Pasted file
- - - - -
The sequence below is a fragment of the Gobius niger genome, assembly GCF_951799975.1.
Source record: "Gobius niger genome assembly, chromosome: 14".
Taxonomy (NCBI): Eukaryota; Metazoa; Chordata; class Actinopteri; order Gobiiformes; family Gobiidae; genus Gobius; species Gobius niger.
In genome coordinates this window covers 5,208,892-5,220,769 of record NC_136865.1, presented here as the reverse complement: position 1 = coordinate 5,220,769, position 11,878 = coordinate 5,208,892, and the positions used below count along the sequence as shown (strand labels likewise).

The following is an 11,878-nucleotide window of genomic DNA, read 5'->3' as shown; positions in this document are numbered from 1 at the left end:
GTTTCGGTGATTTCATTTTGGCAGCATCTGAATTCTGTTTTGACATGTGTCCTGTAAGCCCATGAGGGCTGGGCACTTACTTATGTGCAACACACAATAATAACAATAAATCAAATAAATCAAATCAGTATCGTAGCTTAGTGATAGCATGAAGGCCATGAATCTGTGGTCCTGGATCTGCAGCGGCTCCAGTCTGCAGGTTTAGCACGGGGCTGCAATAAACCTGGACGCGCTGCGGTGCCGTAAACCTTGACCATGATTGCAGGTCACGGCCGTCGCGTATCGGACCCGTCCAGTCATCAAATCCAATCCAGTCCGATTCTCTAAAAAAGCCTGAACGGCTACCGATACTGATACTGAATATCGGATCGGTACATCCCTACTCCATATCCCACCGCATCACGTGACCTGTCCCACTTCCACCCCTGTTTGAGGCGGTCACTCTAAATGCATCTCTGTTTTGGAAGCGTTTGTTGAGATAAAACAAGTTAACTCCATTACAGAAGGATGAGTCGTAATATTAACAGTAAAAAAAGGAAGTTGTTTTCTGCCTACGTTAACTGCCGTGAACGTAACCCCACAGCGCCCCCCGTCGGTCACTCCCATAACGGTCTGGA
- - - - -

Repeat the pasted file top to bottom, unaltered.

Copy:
The sequence below is a fragment of the Gobius niger genome, assembly GCF_951799975.1.
Source record: "Gobius niger genome assembly, chromosome: 14".
Taxonomy (NCBI): Eukaryota; Metazoa; Chordata; class Actinopteri; order Gobiiformes; family Gobiidae; genus Gobius; species Gobius niger.
In genome coordinates this window covers 5,208,892-5,220,769 of record NC_136865.1, presented here as the reverse complement: position 1 = coordinate 5,220,769, position 11,878 = coordinate 5,208,892, and the positions used below count along the sequence as shown (strand labels likewise).

The following is an 11,878-nucleotide window of genomic DNA, read 5'->3' as shown; positions in this document are numbered from 1 at the left end:
GTTTCGGTGATTTCATTTTGGCAGCATCTGAATTCTGTTTTGACATGTGTCCTGTAAGCCCATGAGGGCTGGGCACTTACTTATGTGCAACACACAATAATAACAATAAATCAAATAAATCAAATCAGTATCGTAGCTTAGTGATAGCATGAAGGCCATGAATCTGTGGTCCTGGATCTGCAGCGGCTCCAGTCTGCAGGTTTAGCACGGGGCTGCAATAAACCTGGACGCGCTGCGGTGCCGTAAACCTTGACCATGATTGCAGGTCACGGCCGTCGCGTATCGGACCCGTCCAGTCATCAAATCCAATCCAGTCCGATTCTCTAAAAAAGCCTGAACGGCTACCGATACTGATACTGAATATCGGATCGGTACATCCCTACTCCATATCCCACCGCATCACGTGACCTGTCCCACTTCCACCCCTGTTTGAGGCGGTCACTCTAAATGCATCTCTGTTTTGGAAGCGTTTGTTGAGATAAAACAAGTTAACTCCATTACAGAAGGATGAGTCGTAATATTAACAGTAAAAAAAGGAAGTTGTTTTCTGCCTACGTTAACTGCCGTGAACGTAACCCCACAGCGCCCCCCGTCGGTCACTCCCATAACGGTCTGGA